DisCO FAILZ at Capitalism
This article has been written by Timothy McKeon.
If you ever needed a wake-up call about the dangers of capitalism, the past year is sure to have delivered. Though it is exciting and inspiring to see more and more people standing up against the greed, racism, violence and sexism of the capitalist system, it comes at a frightful cost. How many capitalism-induced-and-perpetuated pandemics will we have to endure? How many deaths until enough people come together to dismantle this system that has funnelled trillions of dollars right into the billionaire class while countless people lose their jobs, homes and lives?
We all know that this is nothing new. In one way or another, most of us have experienced the feeling of selling our soul or sacrificing our principles for a paycheck. We expect so little of our workplaces while they demand so much of us, and very rarely does anyone have the luxury of questioning this dynamic. Many people are driven to alternative working practices because of how much disillusionment capitalism creates in the very workers whose labor upholds the system.
“For me it was over 20 years of disappointment that made me turn my back on ordinary working practices. I feel that most of my bosses have let me down for many different reasons, mostly related to fairness and care, and I’ve been toying with the idea of writing a blog titled ‘To all the bosses that have let me down’ come January 2021.” – I.L.
It’s very difficult to care about a job that cares so little about you. Sometimes the only way to get through it is to focus on small, personal victories that carry you through the day and remind you that other possibilities do exist. Some of us from Guerrilla Translation, the original DisCO LAB, first bonded over stories about moments of personal protest that sustained us in the capitalist world until we found each other.
“I worked in a call center for Apple’s customer service (ironically called AppleCare). I was fired after just 4 months, when they started eavesdropping on my calls and finding out I had been offering life advice and bonding with the customers over the phone: ‘The price of these Apple products is just obscene, and you can’t imagine how depressed everybody working here is. This is a soul-crushing machine.’ The supervisors were really really mad. The customers loved me though. Before returning my badge, I printed a copy of this book and left it at the BookCrossing section of my department.” – S.E.
Incidentally, printing out anti-capitalist literature seems to be quite a common form of workplace protest, though maybe this isn’t so surprising among a group of translators and word-lovers.
“I tried my hardest to get fired from the GAP. When my manager asked if anyone had seen a customer leaving printed-out articles about GAP child labor abuses around the store, I was quick to correct her, ‘No, that was me! Isn’t it awful?’ I guess she just didn’t know how to react because I still had my job at the end of the day. Later that week, we unpacked a box of sweaters with child-size footprints on it.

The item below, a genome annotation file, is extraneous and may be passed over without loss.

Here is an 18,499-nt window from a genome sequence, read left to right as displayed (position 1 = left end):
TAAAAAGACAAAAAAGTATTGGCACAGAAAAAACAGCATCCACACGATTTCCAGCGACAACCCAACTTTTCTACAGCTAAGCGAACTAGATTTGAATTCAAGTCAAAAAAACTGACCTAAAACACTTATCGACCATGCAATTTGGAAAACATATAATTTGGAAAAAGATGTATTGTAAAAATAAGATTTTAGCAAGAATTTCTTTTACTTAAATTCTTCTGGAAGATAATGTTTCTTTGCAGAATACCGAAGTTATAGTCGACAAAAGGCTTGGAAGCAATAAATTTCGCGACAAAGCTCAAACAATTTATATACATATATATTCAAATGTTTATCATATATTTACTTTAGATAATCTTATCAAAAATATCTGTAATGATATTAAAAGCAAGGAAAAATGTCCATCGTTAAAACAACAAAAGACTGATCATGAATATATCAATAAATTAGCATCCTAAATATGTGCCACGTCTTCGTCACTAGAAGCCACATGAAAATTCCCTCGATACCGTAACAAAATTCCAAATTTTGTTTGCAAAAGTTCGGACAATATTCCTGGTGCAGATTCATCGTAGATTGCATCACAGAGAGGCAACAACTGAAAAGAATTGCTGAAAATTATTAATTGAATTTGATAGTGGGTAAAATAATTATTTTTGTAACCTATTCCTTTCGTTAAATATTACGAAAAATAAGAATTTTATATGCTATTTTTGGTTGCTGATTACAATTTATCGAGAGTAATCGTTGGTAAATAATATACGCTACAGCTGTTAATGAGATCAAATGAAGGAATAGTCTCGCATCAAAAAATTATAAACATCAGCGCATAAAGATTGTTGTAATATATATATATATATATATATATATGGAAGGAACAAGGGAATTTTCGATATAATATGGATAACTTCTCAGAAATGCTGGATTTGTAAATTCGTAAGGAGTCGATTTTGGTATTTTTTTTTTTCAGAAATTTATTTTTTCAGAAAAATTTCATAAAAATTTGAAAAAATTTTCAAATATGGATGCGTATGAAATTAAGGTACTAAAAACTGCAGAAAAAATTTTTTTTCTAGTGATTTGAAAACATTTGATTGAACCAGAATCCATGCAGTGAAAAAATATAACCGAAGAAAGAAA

After that, I still clocked in but stopped doing any actual work. I brought books to read instead of swiping credit cards or folding khakis and I used the store’s phone like my own personal line. ‘Is everything OK?’ my manager asked one day, ‘You’ve been on the phone for over a half hour!’ It was sweet of her to be concerned. ‘Oh, everything’s fine, this is just a personal call,’ I replied without a lick of shame. ‘Oh…’ her confusion grew, ‘Well you can’t just take personal calls at work!’ I smiled, ‘It’s OK, I’ll be off in another 5 minutes, thanks!’ She walked away, stunned at my impertinence.
Eventually I finished gossiping on the phone and was informed by the manager that she would have to give me a disciplinary warning. ‘I totally understand, no problem. Just do what you gotta do,’ I said in a comforting tone. Perhaps too comforting, as she never did fire me in the end. After another month or so of basically just hanging out at the GAP, better opportunities came along and I was able to cast off my khakis for good.” – T.M.
So often it takes these moments of defiance to actually feel human while at work, and this automatically puts our own humanity at odds with our jobs. Gestures of care and self-preservation became acts of rebellion. Even building relationships with and treating your coworkers with compassion and solidarity can feel like something you need to get away with.
“I worked in exports for many years, enjoying the actual human factor, but I had a hard time with disrespectful bosses who paid low wages for hard work. After a while my motivation dwindled and I did just the bare minimum. And then I got initiated in Reiki! My colleagues knew and would ask every once in a while if I could practice on them. I would usually say I didn’t have time or I was too tired after work. Then one day (in an office where the boss/owners had put in cameras to watch us while we worked), I thought, ‘Hey! Why not do it here?’ And that’s how I began doing Reiki sessions at work, ignoring the fact that the bosses were watching … and they never said a word.” – C.C.